• Welcome to our site! Electro Tech is an online community (with over 170,000 members) who enjoy talking about and building electronic circuits, projects and gadgets. To participate you need to register. Registration is free. Click here to register now.

Headers plugs and sockets

Status
Not open for further replies.

giftiger_wunsch

New Member
Hi guys,

I recently purchased some PCB-mount header plugs and some molex socket housings and crimp terminals, both 2.54mm pitch, and unfortunately discovered that they do not fit together, and that the site from which I ordered these components does not appear to have suitable connectors which can mate with either of the products I purchased.

The PCB-mount header plugs are 36-way, 2.54mm pitch headers with 0.64mm² pin cross sections. The molex sockets' holes were too large to form an adequate connection, but when I checked the data sheet they also claimed to be for a 0.05mm² pin, so I can only assume that the data sheet is incorrect.

I'm mainly interested in finding single-pin and/or two-way wire-mounted header sockets which can fit over a 2.54mm pitch header with 0.64mm² pins; preferrably from a cheap UK source, and especially sockets with as little excess trim as possible (the molex housings would have interrupted adjacent pins even if they had fit).

I have included photos of one of the 2.54mm-pitch 0.64mm² headers, along with a similar header socket to the type I am looking for.


34-way 2.54mm-pitch 0.64mm² PCB-mount header:




Looking for a 2way (or especially, single-pin) socket similar to this one:





Thanks in advance for any help rendered.
 
Last edited:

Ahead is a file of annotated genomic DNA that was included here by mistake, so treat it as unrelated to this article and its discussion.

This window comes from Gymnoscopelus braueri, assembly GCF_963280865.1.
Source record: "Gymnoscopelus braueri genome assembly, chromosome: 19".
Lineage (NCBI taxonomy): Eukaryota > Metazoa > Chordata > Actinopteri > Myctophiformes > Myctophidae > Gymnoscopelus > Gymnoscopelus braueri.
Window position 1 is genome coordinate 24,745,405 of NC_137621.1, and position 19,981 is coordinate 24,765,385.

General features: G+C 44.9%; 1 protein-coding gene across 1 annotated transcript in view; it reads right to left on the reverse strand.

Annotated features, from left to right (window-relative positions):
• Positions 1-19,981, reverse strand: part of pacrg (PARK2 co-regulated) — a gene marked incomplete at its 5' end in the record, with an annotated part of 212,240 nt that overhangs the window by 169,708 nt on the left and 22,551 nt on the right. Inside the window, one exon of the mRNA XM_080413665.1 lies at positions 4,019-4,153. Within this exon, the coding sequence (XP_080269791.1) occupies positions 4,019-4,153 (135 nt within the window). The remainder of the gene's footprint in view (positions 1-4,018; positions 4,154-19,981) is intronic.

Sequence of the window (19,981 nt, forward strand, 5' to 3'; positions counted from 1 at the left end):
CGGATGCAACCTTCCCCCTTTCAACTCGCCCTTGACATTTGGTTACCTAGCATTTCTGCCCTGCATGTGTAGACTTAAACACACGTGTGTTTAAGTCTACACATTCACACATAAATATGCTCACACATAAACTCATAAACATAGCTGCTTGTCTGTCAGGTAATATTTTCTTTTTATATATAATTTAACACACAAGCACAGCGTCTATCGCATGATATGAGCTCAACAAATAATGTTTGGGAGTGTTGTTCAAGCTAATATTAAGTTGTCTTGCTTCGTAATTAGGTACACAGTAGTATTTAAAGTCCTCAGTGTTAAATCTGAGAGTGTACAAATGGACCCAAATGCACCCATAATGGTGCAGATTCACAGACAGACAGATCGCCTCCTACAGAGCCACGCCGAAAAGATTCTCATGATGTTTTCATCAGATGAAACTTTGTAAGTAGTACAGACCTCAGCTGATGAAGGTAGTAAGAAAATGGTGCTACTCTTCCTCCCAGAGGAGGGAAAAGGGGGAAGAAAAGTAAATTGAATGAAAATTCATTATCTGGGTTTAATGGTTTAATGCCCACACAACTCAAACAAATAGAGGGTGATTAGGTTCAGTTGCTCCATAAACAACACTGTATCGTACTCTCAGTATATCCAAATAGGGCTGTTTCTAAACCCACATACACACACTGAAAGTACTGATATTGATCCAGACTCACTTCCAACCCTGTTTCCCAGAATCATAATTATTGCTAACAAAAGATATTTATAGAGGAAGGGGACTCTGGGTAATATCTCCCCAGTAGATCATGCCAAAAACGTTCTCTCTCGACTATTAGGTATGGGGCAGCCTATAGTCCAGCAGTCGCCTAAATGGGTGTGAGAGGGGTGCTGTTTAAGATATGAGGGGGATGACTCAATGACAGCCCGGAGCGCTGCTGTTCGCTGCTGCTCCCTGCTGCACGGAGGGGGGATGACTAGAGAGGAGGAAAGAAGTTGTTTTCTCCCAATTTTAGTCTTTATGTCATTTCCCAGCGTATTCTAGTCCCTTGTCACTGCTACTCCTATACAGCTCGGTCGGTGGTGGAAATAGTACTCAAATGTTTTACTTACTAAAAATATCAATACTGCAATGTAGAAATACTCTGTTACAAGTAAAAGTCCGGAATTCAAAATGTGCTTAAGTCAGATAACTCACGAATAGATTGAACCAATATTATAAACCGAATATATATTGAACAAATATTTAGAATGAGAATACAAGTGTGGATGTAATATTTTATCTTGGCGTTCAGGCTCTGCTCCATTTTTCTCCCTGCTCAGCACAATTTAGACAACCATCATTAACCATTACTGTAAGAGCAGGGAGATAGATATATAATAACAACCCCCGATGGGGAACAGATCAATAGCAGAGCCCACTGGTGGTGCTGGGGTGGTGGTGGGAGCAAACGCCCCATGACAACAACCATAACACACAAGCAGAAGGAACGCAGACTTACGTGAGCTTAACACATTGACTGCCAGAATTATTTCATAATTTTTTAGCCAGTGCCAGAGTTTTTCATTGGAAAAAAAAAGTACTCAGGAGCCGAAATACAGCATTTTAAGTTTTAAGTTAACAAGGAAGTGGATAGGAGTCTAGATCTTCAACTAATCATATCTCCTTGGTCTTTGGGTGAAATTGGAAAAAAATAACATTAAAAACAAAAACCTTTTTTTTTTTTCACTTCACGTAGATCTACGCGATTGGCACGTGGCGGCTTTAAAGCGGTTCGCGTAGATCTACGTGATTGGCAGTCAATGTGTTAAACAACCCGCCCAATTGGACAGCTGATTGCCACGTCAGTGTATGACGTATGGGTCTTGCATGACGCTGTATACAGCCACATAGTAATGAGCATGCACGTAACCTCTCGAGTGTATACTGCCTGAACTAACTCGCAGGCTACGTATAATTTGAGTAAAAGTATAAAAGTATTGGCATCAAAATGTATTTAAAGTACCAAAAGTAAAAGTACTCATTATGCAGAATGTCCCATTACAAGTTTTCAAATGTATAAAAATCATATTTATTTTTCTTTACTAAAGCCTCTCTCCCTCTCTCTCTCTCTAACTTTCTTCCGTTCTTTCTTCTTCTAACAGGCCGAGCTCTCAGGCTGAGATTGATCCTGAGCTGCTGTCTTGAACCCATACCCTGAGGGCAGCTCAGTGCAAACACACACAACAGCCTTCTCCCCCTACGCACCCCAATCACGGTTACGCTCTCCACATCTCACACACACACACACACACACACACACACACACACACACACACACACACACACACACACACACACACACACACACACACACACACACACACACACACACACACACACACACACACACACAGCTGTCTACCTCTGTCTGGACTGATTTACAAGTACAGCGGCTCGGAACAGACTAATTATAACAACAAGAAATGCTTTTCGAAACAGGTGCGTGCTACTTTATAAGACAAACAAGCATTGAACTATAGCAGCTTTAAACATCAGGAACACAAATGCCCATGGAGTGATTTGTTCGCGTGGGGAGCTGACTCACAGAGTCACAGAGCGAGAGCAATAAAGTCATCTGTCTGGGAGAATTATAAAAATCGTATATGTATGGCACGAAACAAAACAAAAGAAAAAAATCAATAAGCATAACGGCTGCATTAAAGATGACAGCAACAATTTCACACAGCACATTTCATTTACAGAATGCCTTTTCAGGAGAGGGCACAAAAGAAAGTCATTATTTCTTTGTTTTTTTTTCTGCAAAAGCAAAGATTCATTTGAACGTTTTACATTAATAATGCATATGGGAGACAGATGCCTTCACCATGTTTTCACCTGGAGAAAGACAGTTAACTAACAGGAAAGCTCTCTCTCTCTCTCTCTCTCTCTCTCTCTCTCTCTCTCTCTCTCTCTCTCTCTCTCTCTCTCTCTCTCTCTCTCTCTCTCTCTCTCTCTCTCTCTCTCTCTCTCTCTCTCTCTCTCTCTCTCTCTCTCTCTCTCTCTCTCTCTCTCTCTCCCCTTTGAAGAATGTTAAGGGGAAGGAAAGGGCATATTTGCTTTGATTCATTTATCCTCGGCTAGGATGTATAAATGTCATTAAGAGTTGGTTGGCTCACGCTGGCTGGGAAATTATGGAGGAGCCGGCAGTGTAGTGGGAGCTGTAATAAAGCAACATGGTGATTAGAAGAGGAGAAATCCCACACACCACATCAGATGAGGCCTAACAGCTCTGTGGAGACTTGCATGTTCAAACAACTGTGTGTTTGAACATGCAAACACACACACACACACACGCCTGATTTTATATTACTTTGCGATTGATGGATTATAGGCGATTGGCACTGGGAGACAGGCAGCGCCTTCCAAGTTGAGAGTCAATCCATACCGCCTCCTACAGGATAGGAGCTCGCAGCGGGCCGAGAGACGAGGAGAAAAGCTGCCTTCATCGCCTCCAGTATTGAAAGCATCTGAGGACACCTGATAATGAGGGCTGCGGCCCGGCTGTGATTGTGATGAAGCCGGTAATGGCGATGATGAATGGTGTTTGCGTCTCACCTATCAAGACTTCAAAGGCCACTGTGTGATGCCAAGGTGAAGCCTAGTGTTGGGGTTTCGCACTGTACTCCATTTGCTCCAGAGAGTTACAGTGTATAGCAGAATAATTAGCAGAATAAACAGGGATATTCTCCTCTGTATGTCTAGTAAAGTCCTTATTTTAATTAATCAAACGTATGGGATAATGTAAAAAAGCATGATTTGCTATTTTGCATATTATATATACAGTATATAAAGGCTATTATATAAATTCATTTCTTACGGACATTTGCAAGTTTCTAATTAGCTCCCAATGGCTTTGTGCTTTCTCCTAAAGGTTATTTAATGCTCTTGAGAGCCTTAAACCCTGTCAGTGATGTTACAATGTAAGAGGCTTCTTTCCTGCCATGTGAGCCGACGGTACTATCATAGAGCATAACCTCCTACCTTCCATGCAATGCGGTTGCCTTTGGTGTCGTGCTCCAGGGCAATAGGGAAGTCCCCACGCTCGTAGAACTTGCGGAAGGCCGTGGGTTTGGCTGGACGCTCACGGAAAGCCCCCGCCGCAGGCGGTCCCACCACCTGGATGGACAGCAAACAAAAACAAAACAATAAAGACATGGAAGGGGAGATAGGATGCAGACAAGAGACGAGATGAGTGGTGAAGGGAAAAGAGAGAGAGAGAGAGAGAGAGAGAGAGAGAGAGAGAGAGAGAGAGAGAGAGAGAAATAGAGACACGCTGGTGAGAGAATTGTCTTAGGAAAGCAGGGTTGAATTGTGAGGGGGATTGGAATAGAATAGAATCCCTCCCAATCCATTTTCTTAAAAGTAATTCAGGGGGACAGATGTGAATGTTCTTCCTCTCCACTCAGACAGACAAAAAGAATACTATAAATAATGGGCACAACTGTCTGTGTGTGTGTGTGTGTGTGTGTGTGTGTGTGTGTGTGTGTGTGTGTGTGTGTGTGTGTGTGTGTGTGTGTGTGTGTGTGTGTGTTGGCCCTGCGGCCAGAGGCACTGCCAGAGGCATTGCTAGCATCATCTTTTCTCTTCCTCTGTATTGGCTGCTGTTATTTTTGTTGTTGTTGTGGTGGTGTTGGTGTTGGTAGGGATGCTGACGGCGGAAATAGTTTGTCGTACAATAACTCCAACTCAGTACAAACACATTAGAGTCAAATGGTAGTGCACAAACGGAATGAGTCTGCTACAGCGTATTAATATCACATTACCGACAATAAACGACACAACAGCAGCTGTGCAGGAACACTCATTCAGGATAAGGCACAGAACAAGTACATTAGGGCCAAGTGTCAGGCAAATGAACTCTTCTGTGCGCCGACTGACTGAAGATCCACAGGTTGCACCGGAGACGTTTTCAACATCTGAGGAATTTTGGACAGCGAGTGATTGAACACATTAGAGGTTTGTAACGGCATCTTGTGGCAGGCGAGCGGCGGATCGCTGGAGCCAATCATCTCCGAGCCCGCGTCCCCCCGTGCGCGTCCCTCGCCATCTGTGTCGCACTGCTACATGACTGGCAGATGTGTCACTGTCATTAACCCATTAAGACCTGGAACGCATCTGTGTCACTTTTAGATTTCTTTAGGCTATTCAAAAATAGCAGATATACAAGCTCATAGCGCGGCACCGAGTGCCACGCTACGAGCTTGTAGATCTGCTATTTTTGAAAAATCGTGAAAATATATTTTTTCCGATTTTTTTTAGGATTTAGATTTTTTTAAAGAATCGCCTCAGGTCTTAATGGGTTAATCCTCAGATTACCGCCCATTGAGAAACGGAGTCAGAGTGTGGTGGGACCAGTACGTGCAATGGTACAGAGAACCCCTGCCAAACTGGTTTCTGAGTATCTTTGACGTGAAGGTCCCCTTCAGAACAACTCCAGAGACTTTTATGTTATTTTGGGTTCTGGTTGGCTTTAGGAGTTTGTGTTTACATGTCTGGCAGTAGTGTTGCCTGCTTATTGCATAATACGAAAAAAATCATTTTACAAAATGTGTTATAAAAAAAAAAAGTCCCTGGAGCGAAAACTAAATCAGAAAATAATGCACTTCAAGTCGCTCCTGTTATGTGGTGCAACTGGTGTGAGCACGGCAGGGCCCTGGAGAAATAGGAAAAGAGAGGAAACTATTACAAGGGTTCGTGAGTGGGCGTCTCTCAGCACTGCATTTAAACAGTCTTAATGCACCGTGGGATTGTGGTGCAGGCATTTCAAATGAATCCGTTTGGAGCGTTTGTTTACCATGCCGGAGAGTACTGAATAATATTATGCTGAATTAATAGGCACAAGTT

jpanhalt

Well-Known Member
Most Helpful Member
Finding connectors can be a pain. I use what you describe, but couldn't find them in my old orders going back 2 years.

For single connectors, I have been unable to find a housing. I simply crimp a female socket on the wire and cover with heat shrink. That works well for an isolated pin on a board. I don't think I would trust it for a hanging cable, unless you put heat shrink over both the pin and socket together.

For multiple crimp contacts (i.e., excluding IDC), I used to use Berg #48234-000 from Allied Electric. Allied also had the matching housings, but last time I looked, Berg had disappeared. It may now be FCI Berg-Con or something. That is how it seems to be listed at Mouser. Find the female pin you like, then the housing to match. There is a barb and an indent type of pin. You show the indent type in which a finger on the housing snaps into an indent on the pin/socket. I personally prefer the indent over the barb type. If you only need a few, hobby shops sell 2 and 3 conductor connectors for servo and battery connections.